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Michael Johnston discussses the possible merger of The Scotsman with The Herald

By The Drum, Administrator

July 17, 2008 | 5 min read

With a recession looming the subject of merging the Scotsman and Herald in order to streamline their backend functions is on the agenda again. The Drum meets Scotsman MD Michael Johnston to get his views on the controversial subject.

“The Scotsman and The Herald both have very strong, emotional positions in the fabric of Scottish life. They are successes because of their personalities. Any move from an operational point of view that resulted in the loss of the two personalities of the papers I think would be a bad thing,” he told The Drum.

Clearly merging the two distinct brands could cause untold damage to both, but Johnston however does acknowledge the legitimate business case that has been advanced previously, and does agree that, even though the Scotsman is run efficiently, there would be a range of cost benefits that would result from an overlap.

“From a point of view of bringing them together and taking advantage if the combined reach, then there are clearly things you could do. It is possible there would be efficiencies, because the back office side could be streamlined, in things like finance and IT,” he says.

“Clearly, the fewer systems you have the easier it is to run your business, with narrower, deeper knowledge. The production function could be streamlined, and also some of your front-facing functions. Dealing with sophisticated national advertisers, you would potentially have one point of contact, dealing with key accounts. They could be managed in a more joined up way.”

Despite acknowledging the evident overlap benefits, Johnson remains convinced that the brand identities of each of the two titles are too strongly identified with their constituent readership that a merged title would be rejected by both, rather than embraced.

“The readership loyalty is completely tied to the brand promise, and the brands are phenomenally strong,” he says.

“You would have to be very careful about what the synergies were. There would be certain commercial advantages to the reach of both titles, but it is very important that you maintain the brand promises of both titles. I don’t think you would want to create a single title. I wouldn’t feel comfortable about that,”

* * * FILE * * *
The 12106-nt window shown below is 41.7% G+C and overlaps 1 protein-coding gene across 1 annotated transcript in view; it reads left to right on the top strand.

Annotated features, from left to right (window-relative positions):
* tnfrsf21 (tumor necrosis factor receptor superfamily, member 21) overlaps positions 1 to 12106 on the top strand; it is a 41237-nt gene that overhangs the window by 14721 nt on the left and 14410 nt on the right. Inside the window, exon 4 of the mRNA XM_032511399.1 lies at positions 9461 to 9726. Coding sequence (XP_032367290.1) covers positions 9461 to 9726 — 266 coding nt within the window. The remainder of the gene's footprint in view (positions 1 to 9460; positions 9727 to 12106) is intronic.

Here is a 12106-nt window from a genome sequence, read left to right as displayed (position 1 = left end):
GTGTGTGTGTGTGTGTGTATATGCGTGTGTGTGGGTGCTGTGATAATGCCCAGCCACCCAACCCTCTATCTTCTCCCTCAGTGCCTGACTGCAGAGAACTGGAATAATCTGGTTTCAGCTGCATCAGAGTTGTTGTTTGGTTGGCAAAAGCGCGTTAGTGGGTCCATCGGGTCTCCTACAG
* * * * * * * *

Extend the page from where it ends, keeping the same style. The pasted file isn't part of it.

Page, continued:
“A single title proposition, I am absolutely convinced, will not work. You have to have products that meet expectation. Unless you can carry your readers with you, you can’t deliver a commercial business, because you won’t be delivering response to your advertisers, and that is what your commercial customers want. They want to reach communities and have resonance with them.”

Amid reports of further tumbling of the share price, down from 562 pence to 33.5 pence in three years, Johnson is unconcerned at the further possible threat posed by the opening of the local government recruitment portal, the prospect of which reportedly prompted The Herald to write down its advertising revenue forecast by 20%. Since the portal opened last month however, Johnson has seen little impact, claiming both that it is missing its target mark, and predicting that the wider economic outlook will impact on local authority job opportunities as much as it will commercially.

“The local authorities are feeling a chill wind, just as we in the commercial world are. Edinburgh City Council for instance will be more concerned about its funding prospects over the next two years than focusing on its recruitment strategy with regards to the portal,” he said.

“COSLA understand the importance of the Scottish press, weekly or daily. They appreciate that they need to go for a mixed approach; you cannot have all your eggs in one basket. It is very unclear what their strategy is. The portal is up and running, and the they have talked about how they see it as an important tool for recruiting quality people, and for improving what they say is a poor image of the local authority as a career sector. But I don’t know what their marketing plan is. Within the media it is a badly kept secret, but the people they are targeting have absolutely no idea it exists,”

“It may work in the short term for people already within the public sector, but it certainly is not going to bring in the talented browsers they have told me they are seeking. I wait with interest to see how they propose to move forward. If they want to build a world class brand that says the Scottish local authorities are a leading career opportunity, they have a lot to do.”

The recent strategy of driving traffic through the website continues to be a crucial part of Johnston’s vision, and he remains convinced that the print platform – despite gloomy concerns that the last Scotsman would roll off the presses early as 2018 – will be at the heart of the Scotsman brand well into the future.

“Our strategy is a total audience multiplatform strategy. We do recognise the challenges of print circulation, but digital audiences have grown very strongly, so we see it as a mixed approach. Print still remains a fundamental, powerful, responsive part of the media mix. Our customers want a digital element and want an offline element.

The audience of The Scotsman, taken across the platforms is greater than it has ever been.”

Don’t miss the next issue of The Drum to read Steve Walker’s, managing director of News International Scotland, thoughts on this issue.

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